Vernellia Randall, Professor Emeritus, University of Dayton

Voting has never been as democratic as American politicians have claimed, and the divide in America has been there forever. Voting suppression and practices such as gerrymandering are nothing new.

Mostly they’re aimed at assuring that people of color, such as African Americans and other minorities, are not given an equal opportunity to have their voices heard.

In terms of racial justice issues, I think that the Biden administration has done some administrative things that sort of promoting racial justice, but the big legal change that we need is voting rights, and that won’t occur unless he’s willing to get rid of the filibuster and, so far, he and his administration has not been willing to do that [sic]. I also think that with the conservative court that we had, he needs to appoint more people to the Supreme Court.

Vernellia Randall, Professor Emeritus, University of Dayton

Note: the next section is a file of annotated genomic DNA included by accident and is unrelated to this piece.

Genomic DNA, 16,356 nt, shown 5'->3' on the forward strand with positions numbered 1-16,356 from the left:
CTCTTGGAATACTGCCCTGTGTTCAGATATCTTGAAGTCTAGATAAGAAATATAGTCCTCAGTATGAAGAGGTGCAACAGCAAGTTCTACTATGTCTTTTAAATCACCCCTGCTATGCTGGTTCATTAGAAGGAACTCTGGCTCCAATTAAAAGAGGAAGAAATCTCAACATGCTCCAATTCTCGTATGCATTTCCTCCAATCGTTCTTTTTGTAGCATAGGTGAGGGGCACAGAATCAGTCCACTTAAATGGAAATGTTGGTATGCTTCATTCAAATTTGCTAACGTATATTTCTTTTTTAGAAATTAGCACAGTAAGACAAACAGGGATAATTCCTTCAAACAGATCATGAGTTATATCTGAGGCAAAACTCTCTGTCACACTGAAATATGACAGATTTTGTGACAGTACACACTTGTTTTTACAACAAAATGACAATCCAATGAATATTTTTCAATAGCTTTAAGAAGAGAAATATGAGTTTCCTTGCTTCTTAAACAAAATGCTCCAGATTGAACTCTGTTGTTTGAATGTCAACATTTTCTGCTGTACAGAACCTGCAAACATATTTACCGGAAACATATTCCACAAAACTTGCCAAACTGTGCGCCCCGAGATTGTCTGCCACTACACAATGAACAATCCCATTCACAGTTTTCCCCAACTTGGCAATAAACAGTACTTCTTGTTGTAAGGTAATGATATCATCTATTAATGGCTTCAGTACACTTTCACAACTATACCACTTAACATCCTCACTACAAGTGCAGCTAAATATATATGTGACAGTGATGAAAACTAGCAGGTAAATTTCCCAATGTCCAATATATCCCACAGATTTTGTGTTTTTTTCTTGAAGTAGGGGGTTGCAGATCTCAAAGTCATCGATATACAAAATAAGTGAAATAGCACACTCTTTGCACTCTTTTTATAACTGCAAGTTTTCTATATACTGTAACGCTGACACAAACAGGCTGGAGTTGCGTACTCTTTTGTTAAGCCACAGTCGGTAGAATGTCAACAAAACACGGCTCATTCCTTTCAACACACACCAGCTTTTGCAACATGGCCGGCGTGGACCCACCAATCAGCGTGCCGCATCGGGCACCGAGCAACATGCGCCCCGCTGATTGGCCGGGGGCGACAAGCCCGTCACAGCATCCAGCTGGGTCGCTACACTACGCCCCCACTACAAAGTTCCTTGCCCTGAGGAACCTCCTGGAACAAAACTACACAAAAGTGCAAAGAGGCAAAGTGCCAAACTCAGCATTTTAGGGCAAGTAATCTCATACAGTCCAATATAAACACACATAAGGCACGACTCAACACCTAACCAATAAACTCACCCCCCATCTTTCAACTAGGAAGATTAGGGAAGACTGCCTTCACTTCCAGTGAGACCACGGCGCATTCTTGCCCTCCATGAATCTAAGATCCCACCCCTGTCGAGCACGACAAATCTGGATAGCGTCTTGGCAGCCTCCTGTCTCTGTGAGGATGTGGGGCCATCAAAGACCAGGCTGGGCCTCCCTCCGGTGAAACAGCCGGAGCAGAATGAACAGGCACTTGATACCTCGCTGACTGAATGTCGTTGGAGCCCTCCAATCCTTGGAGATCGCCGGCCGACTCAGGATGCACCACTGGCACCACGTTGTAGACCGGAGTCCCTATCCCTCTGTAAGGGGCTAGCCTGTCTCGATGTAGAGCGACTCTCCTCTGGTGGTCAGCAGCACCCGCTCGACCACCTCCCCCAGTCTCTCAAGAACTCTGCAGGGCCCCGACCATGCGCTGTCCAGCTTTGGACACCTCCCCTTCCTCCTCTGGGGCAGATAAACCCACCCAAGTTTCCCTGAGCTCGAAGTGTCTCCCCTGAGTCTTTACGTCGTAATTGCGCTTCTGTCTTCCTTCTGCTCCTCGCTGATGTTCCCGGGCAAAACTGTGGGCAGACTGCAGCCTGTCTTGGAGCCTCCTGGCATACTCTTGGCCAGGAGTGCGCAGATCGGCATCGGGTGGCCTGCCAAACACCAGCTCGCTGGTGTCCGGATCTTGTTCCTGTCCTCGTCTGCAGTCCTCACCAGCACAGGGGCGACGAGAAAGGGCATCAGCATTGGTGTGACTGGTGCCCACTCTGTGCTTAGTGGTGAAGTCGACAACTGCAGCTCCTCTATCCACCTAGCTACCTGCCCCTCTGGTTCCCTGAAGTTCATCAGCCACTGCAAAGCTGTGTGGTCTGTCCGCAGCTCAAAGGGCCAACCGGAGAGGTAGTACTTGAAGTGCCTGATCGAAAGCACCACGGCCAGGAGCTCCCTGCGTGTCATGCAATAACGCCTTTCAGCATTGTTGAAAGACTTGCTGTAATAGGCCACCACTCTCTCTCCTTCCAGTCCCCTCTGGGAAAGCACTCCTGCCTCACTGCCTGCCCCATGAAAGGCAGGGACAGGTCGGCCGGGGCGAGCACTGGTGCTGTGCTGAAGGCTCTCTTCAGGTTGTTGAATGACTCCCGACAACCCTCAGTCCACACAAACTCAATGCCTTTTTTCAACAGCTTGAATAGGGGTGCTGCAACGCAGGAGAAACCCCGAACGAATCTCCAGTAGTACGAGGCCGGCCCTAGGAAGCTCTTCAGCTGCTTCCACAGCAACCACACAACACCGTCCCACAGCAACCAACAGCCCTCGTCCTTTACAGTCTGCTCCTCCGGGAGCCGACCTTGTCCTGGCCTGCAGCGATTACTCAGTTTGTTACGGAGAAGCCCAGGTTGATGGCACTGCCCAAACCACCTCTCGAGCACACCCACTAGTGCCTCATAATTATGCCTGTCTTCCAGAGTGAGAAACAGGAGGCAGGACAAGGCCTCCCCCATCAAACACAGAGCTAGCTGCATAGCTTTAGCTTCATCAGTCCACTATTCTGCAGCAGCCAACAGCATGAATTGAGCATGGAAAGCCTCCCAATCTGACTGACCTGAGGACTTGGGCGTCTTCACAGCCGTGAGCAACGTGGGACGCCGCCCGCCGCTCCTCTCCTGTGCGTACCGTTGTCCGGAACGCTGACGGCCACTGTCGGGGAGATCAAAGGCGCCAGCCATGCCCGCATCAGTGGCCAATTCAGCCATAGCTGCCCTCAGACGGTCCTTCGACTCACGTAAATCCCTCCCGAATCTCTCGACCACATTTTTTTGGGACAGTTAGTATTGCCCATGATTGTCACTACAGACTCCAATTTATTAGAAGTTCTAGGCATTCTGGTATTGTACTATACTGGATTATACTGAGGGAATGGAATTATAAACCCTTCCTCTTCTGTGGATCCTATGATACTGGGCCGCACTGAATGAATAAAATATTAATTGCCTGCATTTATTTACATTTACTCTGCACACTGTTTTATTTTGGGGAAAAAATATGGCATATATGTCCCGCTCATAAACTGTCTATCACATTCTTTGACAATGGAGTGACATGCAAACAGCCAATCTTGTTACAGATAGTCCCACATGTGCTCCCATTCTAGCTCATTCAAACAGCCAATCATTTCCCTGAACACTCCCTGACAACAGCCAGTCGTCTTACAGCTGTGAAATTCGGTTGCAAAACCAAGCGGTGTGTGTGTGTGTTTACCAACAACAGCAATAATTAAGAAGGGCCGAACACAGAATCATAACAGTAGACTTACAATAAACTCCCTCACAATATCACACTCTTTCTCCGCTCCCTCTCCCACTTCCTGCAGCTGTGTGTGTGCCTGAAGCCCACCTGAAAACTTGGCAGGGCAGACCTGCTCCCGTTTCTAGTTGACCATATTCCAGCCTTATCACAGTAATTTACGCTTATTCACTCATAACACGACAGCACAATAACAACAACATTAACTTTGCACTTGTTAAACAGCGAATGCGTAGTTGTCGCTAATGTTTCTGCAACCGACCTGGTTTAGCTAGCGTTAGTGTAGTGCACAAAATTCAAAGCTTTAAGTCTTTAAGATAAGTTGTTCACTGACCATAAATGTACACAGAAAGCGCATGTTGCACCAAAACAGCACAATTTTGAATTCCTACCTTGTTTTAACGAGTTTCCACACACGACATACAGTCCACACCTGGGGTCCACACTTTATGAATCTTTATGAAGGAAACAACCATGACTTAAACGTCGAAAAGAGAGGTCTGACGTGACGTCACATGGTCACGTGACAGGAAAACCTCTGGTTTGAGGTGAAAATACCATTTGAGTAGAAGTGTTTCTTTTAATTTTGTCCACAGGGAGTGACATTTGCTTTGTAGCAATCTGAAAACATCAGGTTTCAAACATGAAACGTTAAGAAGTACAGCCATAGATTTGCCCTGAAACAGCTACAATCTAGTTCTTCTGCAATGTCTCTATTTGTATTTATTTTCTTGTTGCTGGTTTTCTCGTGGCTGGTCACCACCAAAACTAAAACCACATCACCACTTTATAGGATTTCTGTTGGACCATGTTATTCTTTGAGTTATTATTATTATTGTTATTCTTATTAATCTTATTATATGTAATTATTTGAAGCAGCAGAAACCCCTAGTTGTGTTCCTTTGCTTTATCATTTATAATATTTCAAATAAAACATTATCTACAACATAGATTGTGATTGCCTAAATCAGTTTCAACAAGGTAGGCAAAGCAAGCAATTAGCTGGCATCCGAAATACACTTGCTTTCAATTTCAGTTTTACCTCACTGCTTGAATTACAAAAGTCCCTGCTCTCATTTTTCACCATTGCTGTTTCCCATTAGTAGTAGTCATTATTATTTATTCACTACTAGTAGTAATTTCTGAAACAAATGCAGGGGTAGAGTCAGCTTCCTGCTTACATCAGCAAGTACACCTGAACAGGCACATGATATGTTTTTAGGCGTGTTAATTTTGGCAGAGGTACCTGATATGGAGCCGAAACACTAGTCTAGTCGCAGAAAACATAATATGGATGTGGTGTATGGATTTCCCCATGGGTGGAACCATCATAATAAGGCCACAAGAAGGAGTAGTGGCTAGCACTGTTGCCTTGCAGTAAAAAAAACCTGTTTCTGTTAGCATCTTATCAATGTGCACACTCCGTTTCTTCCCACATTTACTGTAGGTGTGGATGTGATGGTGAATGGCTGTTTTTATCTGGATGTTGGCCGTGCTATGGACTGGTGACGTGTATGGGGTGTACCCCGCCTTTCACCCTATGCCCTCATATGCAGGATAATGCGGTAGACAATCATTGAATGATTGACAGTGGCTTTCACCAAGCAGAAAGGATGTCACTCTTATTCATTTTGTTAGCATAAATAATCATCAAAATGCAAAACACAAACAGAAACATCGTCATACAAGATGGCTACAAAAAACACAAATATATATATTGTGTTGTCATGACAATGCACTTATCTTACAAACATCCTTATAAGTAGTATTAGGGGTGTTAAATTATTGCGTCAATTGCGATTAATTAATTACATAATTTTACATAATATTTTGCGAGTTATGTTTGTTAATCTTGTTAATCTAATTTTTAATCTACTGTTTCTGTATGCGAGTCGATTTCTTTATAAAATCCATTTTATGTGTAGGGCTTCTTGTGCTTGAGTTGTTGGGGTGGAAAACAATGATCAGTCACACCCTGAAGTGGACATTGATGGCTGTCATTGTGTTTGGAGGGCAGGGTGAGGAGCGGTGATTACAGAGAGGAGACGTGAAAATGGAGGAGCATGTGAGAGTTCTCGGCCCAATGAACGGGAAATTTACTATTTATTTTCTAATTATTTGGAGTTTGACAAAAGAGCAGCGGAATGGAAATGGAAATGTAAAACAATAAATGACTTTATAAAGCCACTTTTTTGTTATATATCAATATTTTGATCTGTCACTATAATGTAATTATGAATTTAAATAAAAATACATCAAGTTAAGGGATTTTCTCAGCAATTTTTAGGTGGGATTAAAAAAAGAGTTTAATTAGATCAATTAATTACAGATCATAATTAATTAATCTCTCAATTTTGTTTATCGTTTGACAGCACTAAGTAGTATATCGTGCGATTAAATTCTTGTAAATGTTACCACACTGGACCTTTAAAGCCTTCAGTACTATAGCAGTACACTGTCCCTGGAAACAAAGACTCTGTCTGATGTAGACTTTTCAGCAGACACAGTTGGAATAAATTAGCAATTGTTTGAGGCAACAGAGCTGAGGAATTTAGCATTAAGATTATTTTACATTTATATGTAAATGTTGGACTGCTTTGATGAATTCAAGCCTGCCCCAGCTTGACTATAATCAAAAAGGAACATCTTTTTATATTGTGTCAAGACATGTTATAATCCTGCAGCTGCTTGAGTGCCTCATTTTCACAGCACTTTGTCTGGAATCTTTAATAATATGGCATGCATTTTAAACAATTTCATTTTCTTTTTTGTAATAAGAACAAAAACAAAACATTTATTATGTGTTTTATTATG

The current voting suppression project is run by the GOP and aimed at certain swing states, like Georgia, where Trump wanted the government to find some votes in 2020 so that he could beat Biden.

Putting a pro-Trump governor at the helm in such states would ensure that extra votes would be found in his favor.

What is your view on the divide widening in the wake of the 2020 presidential election and Is it on the path to healing or is it worsening?

I don’t think it’s getting has gotten any better in the past year. But a lot of that is again back to … even the two extreme sides realizing at some point that they are in the same boat.

This is a class war not be a culture war. This is not even a political war when one administration to the next, whether it switches from Democrat to Republican or vice versa, nothing really serious changes. That really should be a wake-up [call] but I don’t see any, the polarisation was blatantly there all the time. I don’t see it. Really just I don’t know if you can exacerbate it much, but it is definitely more noticeable.

I think it has a lot to do with everybody’s personal Periscope in the social media world where everybody can be a commentator.